The Watchtower of Destruction: The Ferrett's Journal - The Weekly Webcomic Review: +EV
April 20th, 2007
10:30 am

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The Weekly Webcomic Review: +EV

For Penguicon, I’ll be on a panel entitled “Promoting Your Webcomic On A Budget.” Today’s a sneak preview of that, because I’m about to tell you the biggest and best way to promote your comic… Assuming you have one, of course.

Unfortunately, the easiest way to get your creation into the hands of new and eager readers involves something you had to choose before you wrote the first line. That’s right; if your webcomic’s hit the net, it may already be too late. You’re locked in stone, forevermore.

Choose the wrong subject, and you’ll be forever behind the eight-ball.*

Scott Adams, the creator of Dilbert, once proposed an interesting theory: he said that 20% of any comic audience read comics for the clever writing. 20% read them for the pretty art.

The remaining 60% read them because they want to see their own life echoed in the comics.

They want to open a strip and go, “Ooo! That’s me! Or someone I know!” It sounds crazy, I know. But originally, Dilbert was a moderately popular nerdcore strip dealing with bad puns and occasional philosophy. Then he stumbled into greatness by making fun of the place where everyone was hanging out these days: the office. And oh, how the money did flow.

What else explains the popularity of Garfield? We’re all a little lazy, we all love to eat too much, we all hate Mondays. It’s not particularly funny - but yeah, there’s a bit of me in Garfield. (And probably more in Jon, but I’m not talking about that.) That is, for better or for worse, why people read the ‘field.

The rule’s not ironclad, of course. If you’re lucky, you can get people to buy into your characters so that they become a part of your extended family, the way that For Better or For Worse, Doonesbury, and Something Positive have effortlessly done.

But if you want the easy way to get people to read you? Emulate their life. And then be funny on top of that.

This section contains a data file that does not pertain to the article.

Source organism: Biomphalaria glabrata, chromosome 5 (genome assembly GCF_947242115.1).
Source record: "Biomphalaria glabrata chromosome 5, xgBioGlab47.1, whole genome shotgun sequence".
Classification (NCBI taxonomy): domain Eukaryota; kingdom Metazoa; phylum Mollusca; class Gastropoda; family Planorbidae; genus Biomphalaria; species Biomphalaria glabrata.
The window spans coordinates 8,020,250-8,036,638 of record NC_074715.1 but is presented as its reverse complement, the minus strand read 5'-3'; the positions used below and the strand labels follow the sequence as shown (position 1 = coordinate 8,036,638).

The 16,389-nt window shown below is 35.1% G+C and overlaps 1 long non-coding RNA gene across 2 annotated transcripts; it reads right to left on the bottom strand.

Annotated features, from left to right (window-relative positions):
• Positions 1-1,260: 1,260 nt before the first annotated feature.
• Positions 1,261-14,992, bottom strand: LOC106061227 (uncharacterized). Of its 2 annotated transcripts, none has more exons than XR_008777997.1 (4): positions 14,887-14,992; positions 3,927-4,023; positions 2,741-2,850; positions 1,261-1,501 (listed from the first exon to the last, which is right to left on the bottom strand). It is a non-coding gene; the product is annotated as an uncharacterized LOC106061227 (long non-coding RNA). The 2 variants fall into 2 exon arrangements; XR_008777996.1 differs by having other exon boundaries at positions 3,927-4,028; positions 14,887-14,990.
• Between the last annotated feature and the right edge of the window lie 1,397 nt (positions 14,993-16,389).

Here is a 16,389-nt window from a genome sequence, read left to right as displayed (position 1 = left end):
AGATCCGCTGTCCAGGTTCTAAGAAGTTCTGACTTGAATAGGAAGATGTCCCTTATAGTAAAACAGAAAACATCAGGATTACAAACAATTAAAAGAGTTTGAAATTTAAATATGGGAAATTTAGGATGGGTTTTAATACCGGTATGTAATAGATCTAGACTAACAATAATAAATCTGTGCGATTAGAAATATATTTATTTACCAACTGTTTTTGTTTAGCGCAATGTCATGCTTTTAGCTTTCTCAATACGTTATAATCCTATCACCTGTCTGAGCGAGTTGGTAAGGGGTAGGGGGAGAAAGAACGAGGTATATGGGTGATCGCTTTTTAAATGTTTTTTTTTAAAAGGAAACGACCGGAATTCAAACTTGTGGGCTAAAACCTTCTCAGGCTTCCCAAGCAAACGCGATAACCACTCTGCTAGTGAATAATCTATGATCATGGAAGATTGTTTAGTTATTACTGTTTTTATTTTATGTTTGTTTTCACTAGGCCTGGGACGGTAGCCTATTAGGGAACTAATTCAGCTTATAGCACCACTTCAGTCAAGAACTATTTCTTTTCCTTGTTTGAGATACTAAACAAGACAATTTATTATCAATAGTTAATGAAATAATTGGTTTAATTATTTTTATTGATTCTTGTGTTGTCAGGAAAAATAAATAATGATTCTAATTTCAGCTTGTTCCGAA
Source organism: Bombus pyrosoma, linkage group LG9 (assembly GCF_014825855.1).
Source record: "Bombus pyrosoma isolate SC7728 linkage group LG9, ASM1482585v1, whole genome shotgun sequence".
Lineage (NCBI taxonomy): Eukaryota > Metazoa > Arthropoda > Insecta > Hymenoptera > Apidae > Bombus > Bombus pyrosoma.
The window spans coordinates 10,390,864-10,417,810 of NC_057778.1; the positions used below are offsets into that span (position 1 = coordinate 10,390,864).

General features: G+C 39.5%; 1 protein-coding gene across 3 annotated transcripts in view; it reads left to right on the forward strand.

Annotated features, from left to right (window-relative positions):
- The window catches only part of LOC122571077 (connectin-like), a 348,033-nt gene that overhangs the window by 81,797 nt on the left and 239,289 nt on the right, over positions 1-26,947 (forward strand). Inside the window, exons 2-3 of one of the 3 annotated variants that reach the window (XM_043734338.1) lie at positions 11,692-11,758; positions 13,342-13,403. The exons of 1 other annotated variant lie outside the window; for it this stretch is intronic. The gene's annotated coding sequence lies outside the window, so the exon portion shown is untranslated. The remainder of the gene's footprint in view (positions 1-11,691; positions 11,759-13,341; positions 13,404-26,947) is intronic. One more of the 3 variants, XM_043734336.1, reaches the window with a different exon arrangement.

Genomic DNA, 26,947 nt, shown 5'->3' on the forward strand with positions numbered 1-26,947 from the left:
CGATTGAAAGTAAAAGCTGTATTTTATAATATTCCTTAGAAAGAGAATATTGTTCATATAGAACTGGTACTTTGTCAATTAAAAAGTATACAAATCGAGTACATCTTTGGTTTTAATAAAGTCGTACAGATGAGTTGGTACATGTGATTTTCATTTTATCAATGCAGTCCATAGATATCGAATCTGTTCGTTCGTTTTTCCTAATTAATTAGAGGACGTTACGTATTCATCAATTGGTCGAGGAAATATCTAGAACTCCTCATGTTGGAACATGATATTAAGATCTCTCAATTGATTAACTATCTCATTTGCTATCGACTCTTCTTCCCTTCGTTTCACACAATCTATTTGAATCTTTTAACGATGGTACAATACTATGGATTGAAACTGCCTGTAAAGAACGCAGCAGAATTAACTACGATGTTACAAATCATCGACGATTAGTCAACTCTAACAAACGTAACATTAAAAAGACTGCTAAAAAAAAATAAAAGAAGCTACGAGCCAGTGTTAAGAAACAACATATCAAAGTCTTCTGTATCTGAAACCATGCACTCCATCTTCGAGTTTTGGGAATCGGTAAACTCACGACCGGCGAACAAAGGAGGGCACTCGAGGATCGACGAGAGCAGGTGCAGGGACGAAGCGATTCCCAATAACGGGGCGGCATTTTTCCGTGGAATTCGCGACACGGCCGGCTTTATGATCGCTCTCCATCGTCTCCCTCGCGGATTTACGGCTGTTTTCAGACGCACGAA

Let’s talk turkey for a moment and talk about my personal obsessions as a comic creator; I’m continually comparing my traffic against those of other, comparable strips. What makes that possible? Project Wonderful, which in an attempt to entice you to purchase ads allows you to view any strip’s traffic at a glance. If you assume that “traffic” is the only metric that we all have in common (for “quality” and “cleverness” are all debatable), then PW gives us a ruler. And I can – and do – compare HotS to just about everyone.

For a strip that’s a little over a year old, Home on the Strange is doing pretty well. But you know what’s doing far better, with roughly the same number of strips? A funny little comic called The Noob, which has almost four times our numbers.

(This isn’t about The Noob, by the way. But The Noob is relevant, and it’s a pretty good read, too, so bear with me.)

Home on the Strange has gotten a lot of early traffic simply because it’s about nerds. There are a lot of nerds online. If I manage to successfully replicate the home environment of some happy nerd somewhere, there’s a damn fine chance that said nerd will send the link to his friends to go, “Hey, man, this is us!”

But The Noob is about World of Warcraft and Everquest and other MMORPGs. And that’s a much larger audience than just the quasi-vanilla nerddom that HotS is about. If Roni and I knock one out of the park, we get a bunch of nerds linking in. Whenever The Noob knocks one out of the park, I’m sure they get a bunch of WoW fans linking in – and since that’s a much larger community, they’ve grown at an exponential rate that outstrips ours.

That’s a self-promoting webcomic, man. You don’t have to do anything; people do it for you because they identify with you.

Now, keep in mind that quality does enter into it. There are a shitload of WoW comics out there, and the fact that the MMORPG comics aren’t dominating the charts is because most of them suck. (Most of every kind of comic sucks, actually.) The Noob has floated to a successful position because it’s funny, and consistently so, and has characters that people like.

But that WoW tie-in? That’s the nitro fuel on the stock car. It supercharges them. I’m not saying that’s the only reason they’re clobbering us in that tenuous metric known as “traffic,” but I know damn well that it’s a reason.

(And no, it’s not a race… But it’s one of the few things we can keep track of. Every author I know has at least sniffed their Amazon rankings, too.)

So what does it take to develop a self-promoting webcomic? Choose an audience that’s widespread. Mock their lifestyle in a way that people can shake their heads and go, “Yeah, I know that life.” And wait for the inbound links.

But – and this is a big but – there’s a potential drawback. You can get too in-depth. Like real life, you can make it so insular that outsiders don’t get it. So you have to strike a fine balance: strike home with the die-hards who will belly-laugh, but make it accessible to newcomers who may not grok The Lifestyle.

That, my friends, is a balancing act that +EV pulls off with grace.

+EV is a comic devoted to online poker. That sounds boring, but the amazing thing is how consistently funny +EV manages to be within this little realm; yeah, there are gags about poker that I don’t get because I don’t play, but that’s just part and parcel of the narrow-casting.

The ones I do get, however, are hysterical. Hell, today’s strip slays me, wherein a hardcore poker nerd is informed that it’s possible to play poker in real life… And the punchline is fabulous.